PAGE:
Walk into any drug store in the United States today and try to purchase pseudoephedrine — without a photo ID. Can’t be done.
Present a prescription for a controlled substance in a pharmacy where they don’t know you. Be prepared to show a photo ID.
Remember the last time you got hired? Chances are, the employer’s representative had to complete an “I-9” form. That’s the form that documents that you have the legal right to live and work in the United States. They ask for more than just a photo ID to complete that form.
A man came into my pharmacy last week and presented a prescription for Percocet. No one in the pharmacy knew him, so the technician asked for his photo ID. He instantly became visibly upset, grabbed his prescription back and stormed out. Who leaves home these days without their ID?
Doesn’t every state in the Union offer non-drivers a photo ID?
For generations, the governing elite in our country have made every effort (and done so convincingly) to show citizens that by having the right to vote, the common every day man on the street can have an active and important role in running our country. Although my attitude is slowly changing, I’ve always believed that myself. (Did you take a course in “civics” in high school?”)
My roots are in the Deep South — Louisiana. I’m well aware of efforts to suppress the rights of some citizens to vote. I’m also aware that since 1776, sanctions/qualifications/requirements have been enforced upon citizens for them to earn the right to vote. Our country has dealt with this issue for over 200 years. Doesn’t it stand to reason that if a person is going to participate in government, that they should be literate enough to acquire information, evaluate it, and thus become an informed voter? That’s part of what makes our country a “republic” and not a “democracy” where the masses rule. (Recite the Pledge of Allegiance if you’re in doubt.) When that person arrives at the polling place, shouldn’t he/she be able to prove identity? We live in an age where identities are stolen every day.
I once knew a man in New Orleans who boasted of his ability to influence elections. He drove a van on election day to carry voters to the polls. He was paid from $5 to $10 a head. Guess who paid him? Guess who his fares voted for? Guess how much votes went for in Louisiana in the early nineties?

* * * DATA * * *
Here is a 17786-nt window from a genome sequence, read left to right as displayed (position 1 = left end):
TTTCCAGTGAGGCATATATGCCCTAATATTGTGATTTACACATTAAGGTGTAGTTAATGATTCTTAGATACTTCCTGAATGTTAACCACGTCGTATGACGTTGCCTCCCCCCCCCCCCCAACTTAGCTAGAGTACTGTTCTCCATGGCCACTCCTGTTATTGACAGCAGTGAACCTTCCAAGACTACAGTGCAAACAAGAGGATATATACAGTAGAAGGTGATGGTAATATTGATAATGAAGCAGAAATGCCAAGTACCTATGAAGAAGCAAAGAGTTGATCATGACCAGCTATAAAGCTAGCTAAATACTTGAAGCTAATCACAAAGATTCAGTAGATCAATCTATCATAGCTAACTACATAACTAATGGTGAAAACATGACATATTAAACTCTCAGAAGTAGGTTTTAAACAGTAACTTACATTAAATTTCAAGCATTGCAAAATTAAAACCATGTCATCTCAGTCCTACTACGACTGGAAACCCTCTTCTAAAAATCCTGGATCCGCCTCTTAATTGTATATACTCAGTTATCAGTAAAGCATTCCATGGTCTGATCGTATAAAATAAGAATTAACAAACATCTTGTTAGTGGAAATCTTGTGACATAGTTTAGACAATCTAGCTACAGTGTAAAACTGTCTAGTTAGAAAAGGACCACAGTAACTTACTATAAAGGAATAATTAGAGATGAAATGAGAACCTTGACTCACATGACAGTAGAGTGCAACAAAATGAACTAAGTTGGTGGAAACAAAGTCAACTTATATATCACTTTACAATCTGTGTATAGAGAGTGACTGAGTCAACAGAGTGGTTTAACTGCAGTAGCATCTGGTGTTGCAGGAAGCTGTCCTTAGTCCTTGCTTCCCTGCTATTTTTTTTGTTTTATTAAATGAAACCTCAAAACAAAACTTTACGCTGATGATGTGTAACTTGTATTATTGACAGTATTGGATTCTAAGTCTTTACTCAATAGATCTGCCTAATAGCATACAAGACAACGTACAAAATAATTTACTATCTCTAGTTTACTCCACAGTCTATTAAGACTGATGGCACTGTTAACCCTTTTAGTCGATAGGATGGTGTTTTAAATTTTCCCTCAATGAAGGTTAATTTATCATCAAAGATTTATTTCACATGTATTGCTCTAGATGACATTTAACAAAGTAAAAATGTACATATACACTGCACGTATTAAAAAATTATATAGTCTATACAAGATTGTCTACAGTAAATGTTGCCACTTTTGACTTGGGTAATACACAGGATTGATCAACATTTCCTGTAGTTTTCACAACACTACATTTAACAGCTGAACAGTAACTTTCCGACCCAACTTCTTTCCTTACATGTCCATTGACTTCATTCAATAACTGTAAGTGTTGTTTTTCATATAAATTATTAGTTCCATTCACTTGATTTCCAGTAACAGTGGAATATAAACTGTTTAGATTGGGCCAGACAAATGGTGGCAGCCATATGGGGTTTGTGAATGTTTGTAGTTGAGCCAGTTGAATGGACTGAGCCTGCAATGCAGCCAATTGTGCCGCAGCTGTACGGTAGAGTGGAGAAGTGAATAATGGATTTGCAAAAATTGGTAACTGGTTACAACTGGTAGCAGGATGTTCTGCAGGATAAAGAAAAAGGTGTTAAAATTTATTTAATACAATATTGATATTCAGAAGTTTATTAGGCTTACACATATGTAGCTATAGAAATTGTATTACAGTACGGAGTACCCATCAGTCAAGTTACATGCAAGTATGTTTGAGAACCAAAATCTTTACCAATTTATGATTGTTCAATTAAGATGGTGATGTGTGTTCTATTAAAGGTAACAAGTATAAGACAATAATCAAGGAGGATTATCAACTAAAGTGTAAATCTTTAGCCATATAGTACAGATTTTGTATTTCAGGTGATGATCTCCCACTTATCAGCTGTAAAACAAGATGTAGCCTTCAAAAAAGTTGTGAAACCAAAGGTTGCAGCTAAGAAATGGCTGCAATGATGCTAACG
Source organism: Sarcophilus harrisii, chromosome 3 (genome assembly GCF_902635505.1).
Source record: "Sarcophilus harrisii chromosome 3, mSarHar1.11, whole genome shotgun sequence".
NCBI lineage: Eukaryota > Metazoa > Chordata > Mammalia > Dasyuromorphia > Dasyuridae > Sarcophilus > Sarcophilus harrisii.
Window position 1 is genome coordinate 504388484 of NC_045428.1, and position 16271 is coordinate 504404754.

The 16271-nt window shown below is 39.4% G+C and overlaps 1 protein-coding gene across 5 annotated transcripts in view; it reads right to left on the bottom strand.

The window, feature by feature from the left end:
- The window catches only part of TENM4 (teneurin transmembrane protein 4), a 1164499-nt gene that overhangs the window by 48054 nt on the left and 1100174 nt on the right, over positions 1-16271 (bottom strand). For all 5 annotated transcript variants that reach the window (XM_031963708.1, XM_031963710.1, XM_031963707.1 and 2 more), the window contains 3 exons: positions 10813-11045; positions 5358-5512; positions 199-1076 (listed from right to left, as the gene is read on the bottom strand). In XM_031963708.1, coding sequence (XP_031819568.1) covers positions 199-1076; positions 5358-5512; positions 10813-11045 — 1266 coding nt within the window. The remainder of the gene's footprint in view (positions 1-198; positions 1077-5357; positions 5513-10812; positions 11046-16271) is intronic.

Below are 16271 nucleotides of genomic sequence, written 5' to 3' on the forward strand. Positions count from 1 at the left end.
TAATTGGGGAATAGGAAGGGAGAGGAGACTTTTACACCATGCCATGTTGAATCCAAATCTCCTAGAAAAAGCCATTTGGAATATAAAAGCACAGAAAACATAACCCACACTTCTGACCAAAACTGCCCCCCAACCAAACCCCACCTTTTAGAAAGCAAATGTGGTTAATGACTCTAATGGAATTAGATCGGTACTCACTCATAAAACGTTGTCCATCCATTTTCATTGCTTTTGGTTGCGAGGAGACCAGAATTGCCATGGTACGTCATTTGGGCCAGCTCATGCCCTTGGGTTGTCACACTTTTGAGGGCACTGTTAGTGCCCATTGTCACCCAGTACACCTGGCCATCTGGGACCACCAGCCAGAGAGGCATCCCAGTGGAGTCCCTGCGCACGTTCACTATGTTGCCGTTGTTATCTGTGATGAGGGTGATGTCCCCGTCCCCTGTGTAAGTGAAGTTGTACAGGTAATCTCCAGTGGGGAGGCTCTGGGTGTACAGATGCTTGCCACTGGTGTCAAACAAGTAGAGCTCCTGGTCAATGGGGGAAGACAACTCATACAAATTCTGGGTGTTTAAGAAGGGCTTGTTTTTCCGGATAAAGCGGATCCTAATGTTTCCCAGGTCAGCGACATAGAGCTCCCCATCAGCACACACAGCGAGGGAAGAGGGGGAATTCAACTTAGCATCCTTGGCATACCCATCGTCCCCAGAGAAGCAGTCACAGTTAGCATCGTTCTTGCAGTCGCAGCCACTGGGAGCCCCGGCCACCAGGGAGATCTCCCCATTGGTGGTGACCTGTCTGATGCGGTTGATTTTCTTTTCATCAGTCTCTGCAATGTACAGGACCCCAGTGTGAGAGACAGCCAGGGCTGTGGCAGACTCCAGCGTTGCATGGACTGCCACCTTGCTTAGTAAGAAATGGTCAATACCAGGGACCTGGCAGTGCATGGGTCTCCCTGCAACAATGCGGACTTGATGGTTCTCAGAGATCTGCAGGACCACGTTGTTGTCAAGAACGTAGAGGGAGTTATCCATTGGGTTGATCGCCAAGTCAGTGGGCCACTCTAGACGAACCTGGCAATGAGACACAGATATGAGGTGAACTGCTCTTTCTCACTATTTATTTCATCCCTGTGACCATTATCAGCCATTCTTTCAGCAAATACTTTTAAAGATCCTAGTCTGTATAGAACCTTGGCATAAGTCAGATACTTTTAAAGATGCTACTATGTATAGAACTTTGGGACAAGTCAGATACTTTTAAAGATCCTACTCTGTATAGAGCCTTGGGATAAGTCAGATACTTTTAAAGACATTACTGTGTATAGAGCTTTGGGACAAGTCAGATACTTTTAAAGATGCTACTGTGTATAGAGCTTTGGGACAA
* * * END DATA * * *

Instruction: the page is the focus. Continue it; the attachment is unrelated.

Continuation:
So now here comes Ari Berman writing for Rolling Stone pointing out what despicable measures the Republicans are enacting in order to cut down on Democrat voters. He says, “ Five states – Florida, Georgia, Ohio, Tennessee and West Virginia – cut short their early voting periods. Florida and Iowa barred all ex-felons from the polls, disenfranchising thousands of previously eligible voters. And six states controlled by Republican governors and legislatures – Alabama, Kansas, South Carolina, Tennessee, Texas and Wisconsin – will require voters to produce a government-issued ID before casting ballots. More than 10 percent of U.S. citizens lack such identification, and the numbers are even higher among constituencies that traditionally lean Democratic – including 18 percent of young voters and 25 percent of African-Americans.”
Berman brings up a few interesting points — nothing original though. The portion quoted above does evoke a question: What is an “ex-felon?” Is that a convicted felon that had his record expunged? I always thought that a convicted felon lost his/her right to vote. Once convicted, how do you change titles to “ex-felon”? I’ve heard of “ex-cons.”
According to Berman, 10 per cent of the citizenry can’t purchase pseudoephdrine products or get a job because they can’t produce a valid photo ID. (Are these people counted in the jobless stats?) What if these potential voters suffer from sinus congestion? What if they really need a job? To heck with voting. These tax paying American citizens can’t prove who they are! But, they’ve got a little over a year to get themselves an identity. The next big national election is on November 6, 2012.
Can we think of something redeeming about a candidate that must rely on this demographic in order to get elected? Does it really matter? My friend Miriam Goldberg gave up voting eons ago. She says, “If you think your vote really matters, welcome to Fantasy Land!”